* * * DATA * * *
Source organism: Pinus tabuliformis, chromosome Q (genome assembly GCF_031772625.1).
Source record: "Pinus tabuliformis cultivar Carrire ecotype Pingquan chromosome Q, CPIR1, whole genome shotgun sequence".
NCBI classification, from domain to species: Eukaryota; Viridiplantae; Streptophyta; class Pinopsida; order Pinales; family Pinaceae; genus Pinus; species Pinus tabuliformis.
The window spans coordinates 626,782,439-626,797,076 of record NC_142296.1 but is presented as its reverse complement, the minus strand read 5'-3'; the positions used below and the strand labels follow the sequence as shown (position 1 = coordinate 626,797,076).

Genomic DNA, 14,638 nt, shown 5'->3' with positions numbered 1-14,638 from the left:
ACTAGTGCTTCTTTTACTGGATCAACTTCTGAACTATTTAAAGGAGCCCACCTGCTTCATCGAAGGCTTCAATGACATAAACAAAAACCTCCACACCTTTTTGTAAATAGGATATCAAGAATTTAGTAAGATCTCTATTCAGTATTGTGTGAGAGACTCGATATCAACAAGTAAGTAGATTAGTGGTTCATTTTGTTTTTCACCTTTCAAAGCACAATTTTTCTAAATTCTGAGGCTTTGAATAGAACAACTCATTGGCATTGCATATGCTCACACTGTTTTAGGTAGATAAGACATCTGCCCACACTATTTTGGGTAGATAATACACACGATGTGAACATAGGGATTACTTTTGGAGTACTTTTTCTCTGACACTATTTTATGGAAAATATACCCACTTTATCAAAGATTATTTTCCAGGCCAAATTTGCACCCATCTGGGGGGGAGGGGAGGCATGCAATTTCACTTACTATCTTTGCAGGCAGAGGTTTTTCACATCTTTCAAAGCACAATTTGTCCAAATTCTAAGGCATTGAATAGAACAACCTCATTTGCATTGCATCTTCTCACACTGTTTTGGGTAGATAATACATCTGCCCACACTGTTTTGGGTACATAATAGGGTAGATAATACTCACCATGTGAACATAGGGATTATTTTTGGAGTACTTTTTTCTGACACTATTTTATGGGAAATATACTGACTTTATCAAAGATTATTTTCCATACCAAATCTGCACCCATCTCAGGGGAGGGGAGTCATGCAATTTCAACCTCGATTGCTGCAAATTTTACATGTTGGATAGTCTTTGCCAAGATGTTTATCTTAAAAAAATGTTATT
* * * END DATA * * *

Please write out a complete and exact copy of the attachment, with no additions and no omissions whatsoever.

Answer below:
Source organism: Pinus tabuliformis, chromosome Q (genome assembly GCF_031772625.1).
Source record: "Pinus tabuliformis cultivar Carrire ecotype Pingquan chromosome Q, CPIR1, whole genome shotgun sequence".
NCBI classification, from domain to species: Eukaryota; Viridiplantae; Streptophyta; class Pinopsida; order Pinales; family Pinaceae; genus Pinus; species Pinus tabuliformis.
The window spans coordinates 626,782,439-626,797,076 of record NC_142296.1 but is presented as its reverse complement, the minus strand read 5'-3'; the positions used below and the strand labels follow the sequence as shown (position 1 = coordinate 626,797,076).

Genomic DNA, 14,638 nt, shown 5'->3' with positions numbered 1-14,638 from the left:
ACTAGTGCTTCTTTTACTGGATCAACTTCTGAACTATTTAAAGGAGCCCACCTGCTTCATCGAAGGCTTCAATGACATAAACAAAAACCTCCACACCTTTTTGTAAATAGGATATCAAGAATTTAGTAAGATCTCTATTCAGTATTGTGTGAGAGACTCGATATCAACAAGTAAGTAGATTAGTGGTTCATTTTGTTTTTCACCTTTCAAAGCACAATTTTTCTAAATTCTGAGGCTTTGAATAGAACAACTCATTGGCATTGCATATGCTCACACTGTTTTAGGTAGATAAGACATCTGCCCACACTATTTTGGGTAGATAATACACACGATGTGAACATAGGGATTACTTTTGGAGTACTTTTTCTCTGACACTATTTTATGGAAAATATACCCACTTTATCAAAGATTATTTTCCAGGCCAAATTTGCACCCATCTGGGGGGGAGGGGAGGCATGCAATTTCACTTACTATCTTTGCAGGCAGAGGTTTTTCACATCTTTCAAAGCACAATTTGTCCAAATTCTAAGGCATTGAATAGAACAACCTCATTTGCATTGCATCTTCTCACACTGTTTTGGGTAGATAATACATCTGCCCACACTGTTTTGGGTACATAATAGGGTAGATAATACTCACCATGTGAACATAGGGATTATTTTTGGAGTACTTTTTTCTGACACTATTTTATGGGAAATATACTGACTTTATCAAAGATTATTTTCCATACCAAATCTGCACCCATCTCAGGGGAGGGGAGTCATGCAATTTCAACCTCGATTGCTGCAAATTTTACATGTTGGATAGTCTTTGCCAAGATGTTTATCTTAAAAAAATGTTATT